Then, there is a cumulative, ten month cascade of discussions between city staff, the COP, the district meetings and the city meetings as plans and priorities under various municipal funding themes -- water, parks, recreation, roads, public transit, police etc. - are gradually refined from an amorphous wish list, to actual projects and programs which make sense in terms of the city’s requirements and ability to fund.
In general, each ward expresses preferences, both across city wide sectors such as urban development, health, transport, education, culture, recreation and then in subsequent meetings each ward decides on their individual priorities. Choices are discussed and voted on in both neighbourhood meetings and also in ward and citywide assemblies that addresses each civic theme. These meetings are open to all citizens. The poorer areas of the city usually emphasize basic services such as water supply, sanitation and roads while the wealthier pay more attention to parks and recreational facilities.
One of the most impressive outcomes of the ‘participative budget’ is, however, not just the physical result of each year’s Investment and Services Plan but also in the level of civic enthusiasm and commitment to the city government. Everywhere I went people spoke well of the government and the process. Even those who were quick to preface their comments with the note that they were capitalists, not socialists, thought the city government was a good one.
Even given the possibility of some factual inflation around the process and its success, it would seem by almost any measure the Porto Alegran participative budget can be described as a model which has achieved more than anyone would have thought possible. Otherwise, it would be difficult to explain why so many other Brazilian municipalities are lining up to copy it because it requires considerable change on the part of both elected officials and staff.
Part 2: Transferring Participative Budgets to the Local Level in Canada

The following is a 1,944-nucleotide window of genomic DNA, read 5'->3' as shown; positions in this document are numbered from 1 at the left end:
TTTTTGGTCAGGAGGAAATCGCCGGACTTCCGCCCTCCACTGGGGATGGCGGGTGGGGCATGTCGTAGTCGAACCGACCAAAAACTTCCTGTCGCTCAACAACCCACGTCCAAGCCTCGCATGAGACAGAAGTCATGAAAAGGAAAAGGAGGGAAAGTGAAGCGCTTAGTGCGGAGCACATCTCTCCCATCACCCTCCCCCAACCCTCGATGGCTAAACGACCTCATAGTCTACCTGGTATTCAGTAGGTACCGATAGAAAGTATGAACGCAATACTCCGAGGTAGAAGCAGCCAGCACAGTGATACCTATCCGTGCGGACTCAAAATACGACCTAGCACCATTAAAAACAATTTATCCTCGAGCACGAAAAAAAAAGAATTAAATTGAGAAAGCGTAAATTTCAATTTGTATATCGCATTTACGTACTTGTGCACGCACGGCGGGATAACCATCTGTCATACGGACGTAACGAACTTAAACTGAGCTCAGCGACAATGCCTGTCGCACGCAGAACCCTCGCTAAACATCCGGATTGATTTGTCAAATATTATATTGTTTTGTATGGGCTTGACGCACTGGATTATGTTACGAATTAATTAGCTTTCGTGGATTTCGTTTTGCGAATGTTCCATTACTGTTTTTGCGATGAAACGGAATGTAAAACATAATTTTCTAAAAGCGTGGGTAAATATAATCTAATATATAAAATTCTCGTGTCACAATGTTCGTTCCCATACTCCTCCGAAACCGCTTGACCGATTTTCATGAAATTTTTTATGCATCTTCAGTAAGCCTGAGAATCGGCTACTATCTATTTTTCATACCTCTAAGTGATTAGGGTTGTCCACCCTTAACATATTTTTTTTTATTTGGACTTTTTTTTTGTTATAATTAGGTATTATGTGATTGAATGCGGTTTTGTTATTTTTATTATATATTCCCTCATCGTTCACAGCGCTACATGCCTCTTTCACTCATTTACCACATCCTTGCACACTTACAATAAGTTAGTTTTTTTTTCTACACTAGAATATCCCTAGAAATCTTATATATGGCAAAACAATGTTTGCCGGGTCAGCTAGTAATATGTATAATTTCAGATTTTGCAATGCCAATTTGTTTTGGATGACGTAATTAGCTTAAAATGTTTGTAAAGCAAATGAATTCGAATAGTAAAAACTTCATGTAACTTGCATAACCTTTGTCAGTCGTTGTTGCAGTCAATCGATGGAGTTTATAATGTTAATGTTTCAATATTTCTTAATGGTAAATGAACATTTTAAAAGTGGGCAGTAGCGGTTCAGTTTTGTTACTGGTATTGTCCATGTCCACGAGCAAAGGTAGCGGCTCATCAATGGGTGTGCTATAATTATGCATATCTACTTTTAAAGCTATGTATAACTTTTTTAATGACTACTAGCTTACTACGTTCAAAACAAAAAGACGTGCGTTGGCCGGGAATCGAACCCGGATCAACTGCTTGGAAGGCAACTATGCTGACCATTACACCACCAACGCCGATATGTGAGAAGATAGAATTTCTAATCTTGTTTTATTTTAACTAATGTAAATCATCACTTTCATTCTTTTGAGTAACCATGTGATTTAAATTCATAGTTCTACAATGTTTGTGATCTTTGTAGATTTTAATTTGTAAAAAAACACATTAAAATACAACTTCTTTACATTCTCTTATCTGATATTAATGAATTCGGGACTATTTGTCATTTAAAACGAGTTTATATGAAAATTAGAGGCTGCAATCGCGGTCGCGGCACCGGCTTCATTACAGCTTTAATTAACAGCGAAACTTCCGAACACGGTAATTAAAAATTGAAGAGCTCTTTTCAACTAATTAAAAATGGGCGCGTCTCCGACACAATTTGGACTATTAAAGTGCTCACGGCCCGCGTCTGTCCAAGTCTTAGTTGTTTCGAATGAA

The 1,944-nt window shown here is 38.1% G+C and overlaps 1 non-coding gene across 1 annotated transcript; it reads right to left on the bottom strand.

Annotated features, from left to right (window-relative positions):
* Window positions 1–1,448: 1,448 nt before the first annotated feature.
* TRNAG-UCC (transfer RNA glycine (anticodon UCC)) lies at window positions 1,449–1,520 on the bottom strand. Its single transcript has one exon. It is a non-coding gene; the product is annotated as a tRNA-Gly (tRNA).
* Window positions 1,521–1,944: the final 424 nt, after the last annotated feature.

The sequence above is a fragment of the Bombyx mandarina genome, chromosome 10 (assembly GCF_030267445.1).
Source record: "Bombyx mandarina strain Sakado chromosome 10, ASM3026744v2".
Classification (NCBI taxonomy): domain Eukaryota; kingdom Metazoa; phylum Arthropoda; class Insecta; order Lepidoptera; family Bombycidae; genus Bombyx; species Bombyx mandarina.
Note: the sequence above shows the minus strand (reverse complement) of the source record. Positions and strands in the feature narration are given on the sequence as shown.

Would a participative budget process work in Canada?
Yes, I believe it would. If a participative budget was piloted in a Canadian municipality over the three year term of one council, I am sure at the end of that period, it would be clear to both the elected officials and the volunteer participants whether the system would work or not in Canada.
It would work in Canada for the same reason that it works in southern Brazil. WE have a city population with a tradition of volunteerism and commitment to making their cities work just as there is in Porto Alegre. Our population is highly educated as it is in Porto Alegre. And I believe the participative budget would also bring increased transparency, understanding of the trade-offs, clarity about the preferred budget objectives, priorities, funding. I, also, think it would have the side effect of reducing civic cynicism and increasing commitment to the democratic, civic government process.
Potential Benefits of the Participative Budget in Ottawa
A recent poll by Environics in Ottawa identified that 49 per cent of Ottawa residents want to see more money spent on public transit rather on road widenings, 19 per cent want to see more money spent on road widenings than on public transit. You would think that message is pretty clear and the allocation to public transit versus road construction would reflect that citizen desire. It does not. In fact it is the reverse.
In 2002, using a combination of provincial tax money, development charges and local property taxes, Ottawa will spend more than twice as much on new roads and road widenings than it will on public transit. If you take out the simple bus replacement costs that I regard as operational and not capital, the transit costs sink to a quarter of the money spent on roads.
This kind of discrepancy between what the majority of people want and the city council actually funds is much less likely to happen in a participative budget process both because of the public involvement and the length of the process.
In a six week public consultation process which also includes at the same time the legislative committee and council debate, there is very little time to do anything but make the most peripheral changes before rubber stamping what was supposed to be a ‘draft’ budget. But which is in reality the final budget from the moment it is introduced.